School officials address concerns about teacher burnout amid new academic year
TOPEKA, Kan. (WIBW) - Most of the 730 students in the Silver Lake School District are back learning in the classroom but about 30 are learning remotely and administrators are optimistic their teachers are making good connections but are recognizing the challenges.
“It did help that we had a trial run from March all the way through May but what we’re doing now is a lot more robust, a lot more comprehensive And is a better recreation of the classroom setting,” said Silver Lake Superintendent Tim Hallacy.
“It is hard, it’s extra work for teachers, it’s extra attention, it’s extra prep in that in having students remote in your classroom, it’s the utilization of technology, it’s working around technical snafus that pop up on short term notice it’s taking care of all those different responsibilities like that which just adds to the difficult workload that teachers face everyday.”
Hallacy said Wednesday the school district has support staff and programs available so teachers can feel their best when serving students.
“Everything about this from March to now has been stressful on everyone from families to teachers to support staff; everybody feels that it’s incumbent to help out anyone whose in need of that,” He said.
“The district takes regular steps to make sure we support all teachers and all staff members from our employee support program that we have in place to short term disability policy, that we cover on everybody and just to the main factor that you have a friend and colleague in need you do whatever you can to help support them and their family and help through till they’re feeling 100 percent because really it’s difficult for us to be the best in the classroom if we’re worried about concerns outside of that.”
He said he wants the district to be a place where teachers can feel supported.
“It’s easily observable that people are feeling stressed and so in typical years what would not be a big thing is a bigger thing it causes things like stress so we see that in how people respond in normal everyday life and everyone responds to that a little differently and we’ll do our best to make sure we can help them through it as best we can and that we are doing the best for our students as possible,” he said.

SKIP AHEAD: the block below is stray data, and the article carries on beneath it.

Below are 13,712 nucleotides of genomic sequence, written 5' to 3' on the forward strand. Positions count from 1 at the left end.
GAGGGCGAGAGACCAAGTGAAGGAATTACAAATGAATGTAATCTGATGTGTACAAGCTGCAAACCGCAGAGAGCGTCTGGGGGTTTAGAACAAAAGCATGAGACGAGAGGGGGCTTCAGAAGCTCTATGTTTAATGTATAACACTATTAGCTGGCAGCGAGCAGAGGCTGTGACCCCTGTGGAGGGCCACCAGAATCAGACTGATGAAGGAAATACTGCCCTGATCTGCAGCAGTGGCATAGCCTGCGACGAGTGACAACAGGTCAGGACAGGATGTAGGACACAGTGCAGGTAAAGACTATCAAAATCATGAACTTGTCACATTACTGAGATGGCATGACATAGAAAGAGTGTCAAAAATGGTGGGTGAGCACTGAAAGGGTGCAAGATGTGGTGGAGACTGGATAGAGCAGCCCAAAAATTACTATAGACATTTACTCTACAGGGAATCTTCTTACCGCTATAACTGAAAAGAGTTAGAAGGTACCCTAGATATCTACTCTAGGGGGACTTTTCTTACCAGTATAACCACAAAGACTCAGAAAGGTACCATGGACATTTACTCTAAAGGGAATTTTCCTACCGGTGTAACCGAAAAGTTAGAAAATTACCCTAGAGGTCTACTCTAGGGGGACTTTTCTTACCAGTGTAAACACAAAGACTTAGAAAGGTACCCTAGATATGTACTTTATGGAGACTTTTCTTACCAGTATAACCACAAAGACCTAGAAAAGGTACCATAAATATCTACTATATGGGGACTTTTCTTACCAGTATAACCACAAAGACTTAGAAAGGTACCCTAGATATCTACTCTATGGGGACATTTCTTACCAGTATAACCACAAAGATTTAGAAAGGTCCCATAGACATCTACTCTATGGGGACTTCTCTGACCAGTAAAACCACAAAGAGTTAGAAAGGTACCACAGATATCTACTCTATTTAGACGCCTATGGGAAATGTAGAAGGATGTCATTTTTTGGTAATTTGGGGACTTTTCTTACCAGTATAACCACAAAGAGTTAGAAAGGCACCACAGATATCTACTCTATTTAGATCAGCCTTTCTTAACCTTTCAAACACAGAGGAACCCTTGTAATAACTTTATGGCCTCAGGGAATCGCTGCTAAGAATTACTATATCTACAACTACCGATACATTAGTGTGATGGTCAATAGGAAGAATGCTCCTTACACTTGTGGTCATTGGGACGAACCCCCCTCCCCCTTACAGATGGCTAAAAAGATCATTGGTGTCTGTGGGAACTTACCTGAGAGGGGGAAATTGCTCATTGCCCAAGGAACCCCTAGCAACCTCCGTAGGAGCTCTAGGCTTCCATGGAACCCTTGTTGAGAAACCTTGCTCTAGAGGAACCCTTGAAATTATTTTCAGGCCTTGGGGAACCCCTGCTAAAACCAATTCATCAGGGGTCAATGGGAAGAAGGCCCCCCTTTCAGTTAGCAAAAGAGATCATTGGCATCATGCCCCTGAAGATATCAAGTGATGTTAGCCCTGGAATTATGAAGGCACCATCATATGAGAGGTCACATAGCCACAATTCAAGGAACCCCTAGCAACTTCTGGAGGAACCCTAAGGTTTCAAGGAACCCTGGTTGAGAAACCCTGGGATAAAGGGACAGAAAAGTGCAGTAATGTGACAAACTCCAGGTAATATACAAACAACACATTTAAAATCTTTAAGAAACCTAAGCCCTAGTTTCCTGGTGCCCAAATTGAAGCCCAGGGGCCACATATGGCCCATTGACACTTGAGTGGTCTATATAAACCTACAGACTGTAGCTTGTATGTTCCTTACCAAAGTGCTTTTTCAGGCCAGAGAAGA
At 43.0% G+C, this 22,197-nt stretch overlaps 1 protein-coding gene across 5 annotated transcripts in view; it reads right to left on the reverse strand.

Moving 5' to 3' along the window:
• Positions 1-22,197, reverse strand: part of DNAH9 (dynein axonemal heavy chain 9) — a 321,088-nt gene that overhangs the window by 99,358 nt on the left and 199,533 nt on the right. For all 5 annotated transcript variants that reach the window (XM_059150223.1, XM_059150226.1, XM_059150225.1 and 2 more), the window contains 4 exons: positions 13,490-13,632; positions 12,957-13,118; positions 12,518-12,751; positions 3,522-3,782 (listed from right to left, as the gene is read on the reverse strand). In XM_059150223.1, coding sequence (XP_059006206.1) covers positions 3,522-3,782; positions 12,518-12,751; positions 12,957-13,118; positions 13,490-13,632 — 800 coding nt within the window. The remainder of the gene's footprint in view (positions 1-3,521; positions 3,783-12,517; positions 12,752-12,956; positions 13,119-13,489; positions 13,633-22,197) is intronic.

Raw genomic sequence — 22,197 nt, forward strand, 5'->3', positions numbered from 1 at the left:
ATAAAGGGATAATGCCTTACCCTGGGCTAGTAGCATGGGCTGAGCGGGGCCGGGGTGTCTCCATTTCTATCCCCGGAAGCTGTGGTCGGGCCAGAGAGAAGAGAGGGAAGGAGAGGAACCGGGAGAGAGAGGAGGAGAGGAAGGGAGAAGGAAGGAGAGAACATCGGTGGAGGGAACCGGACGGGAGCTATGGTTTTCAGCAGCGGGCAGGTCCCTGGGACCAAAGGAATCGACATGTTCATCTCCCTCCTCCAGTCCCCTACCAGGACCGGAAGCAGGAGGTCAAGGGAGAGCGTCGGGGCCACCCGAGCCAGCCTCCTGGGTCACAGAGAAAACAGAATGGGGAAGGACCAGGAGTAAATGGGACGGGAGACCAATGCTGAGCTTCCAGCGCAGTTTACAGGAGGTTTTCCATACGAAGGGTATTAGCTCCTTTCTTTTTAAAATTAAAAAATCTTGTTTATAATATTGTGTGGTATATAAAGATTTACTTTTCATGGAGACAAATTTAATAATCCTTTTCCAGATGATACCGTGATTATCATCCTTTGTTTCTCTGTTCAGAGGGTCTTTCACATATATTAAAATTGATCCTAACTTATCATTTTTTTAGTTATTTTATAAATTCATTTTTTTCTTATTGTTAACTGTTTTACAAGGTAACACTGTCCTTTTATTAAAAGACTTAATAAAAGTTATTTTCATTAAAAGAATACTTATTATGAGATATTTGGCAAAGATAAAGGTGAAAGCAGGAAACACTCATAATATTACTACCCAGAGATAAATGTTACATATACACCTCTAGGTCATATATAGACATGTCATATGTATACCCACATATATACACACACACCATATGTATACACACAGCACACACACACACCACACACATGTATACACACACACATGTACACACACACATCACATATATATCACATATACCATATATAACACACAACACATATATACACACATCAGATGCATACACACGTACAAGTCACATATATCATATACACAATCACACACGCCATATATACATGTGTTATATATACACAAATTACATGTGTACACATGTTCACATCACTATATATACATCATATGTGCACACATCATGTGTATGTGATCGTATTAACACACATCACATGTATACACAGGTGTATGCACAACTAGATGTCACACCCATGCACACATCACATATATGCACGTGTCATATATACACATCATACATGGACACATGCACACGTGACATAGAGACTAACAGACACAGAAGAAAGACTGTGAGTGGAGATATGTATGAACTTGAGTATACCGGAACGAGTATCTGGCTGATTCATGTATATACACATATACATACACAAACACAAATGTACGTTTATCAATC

“Building administrators are doing a great job of checking with teachers on a regular basis soliciting feedback from them on how things are going what do they need and when we run into a different situation we use that as a learning opportunity we take those down we tabletop those what did we learn what can we do better next time because we know we’ll have other things pop up this year.”
Mark Tallman of the Kansas Association of School Boards said stress will be unavoidable for teachers during the pandemic and it’s up to everyone in a child’s life to be flexible.
“The challenge is trying to operate to different systems at the same time we simply never tried anything like that before I think the hope is over time we can figure out ways and teachers can figure out ways to do things differently and share the load,” he said.
"Right now we’re still doing what we know and trying to make it work in two different ways and so there’s no question that that’s going to be producing stress on teachers and students and everyone else.
Tallman said supportive districts lead to a better morale.
“I think our message has always been do your best to be as accommodating as you can with your staff some of that to make the system work some of it just build your reputation as a good employer so that people wanna work for you but we also wanna have that flexibility all the way around and that can be hard.”
With changes in mind Silver Lake’s Counselor for Pre-K to 8th grade students, Macey Gooden, said the district’s optimistic outlook is what’s leading to a smooth start to the school year.
“The reassurance from our administration and just trying to keep that positive attitude, it’s really contagious so if the teacher’s coming in with a positive outlook the students are giving it right back along with all the support staff so really it’s making sure we’re coming into the building with that attitude and it seems to be rolling over and going with all that.”
Gooden said it’s also important for teachers to make time for themselves.
“I think everyone forgets how important self-care is and that they’re so used to being a robot and go through your day to day business but making sure you’re still doing those things you enjoy when you’re outside of work and making sure you have time to do those it’s easy to get wrapped up in the moment so sometimes setting that into an actual schedule of your day could be super helpful for them.”
Copyright 2020 WIBW. All rights reserved.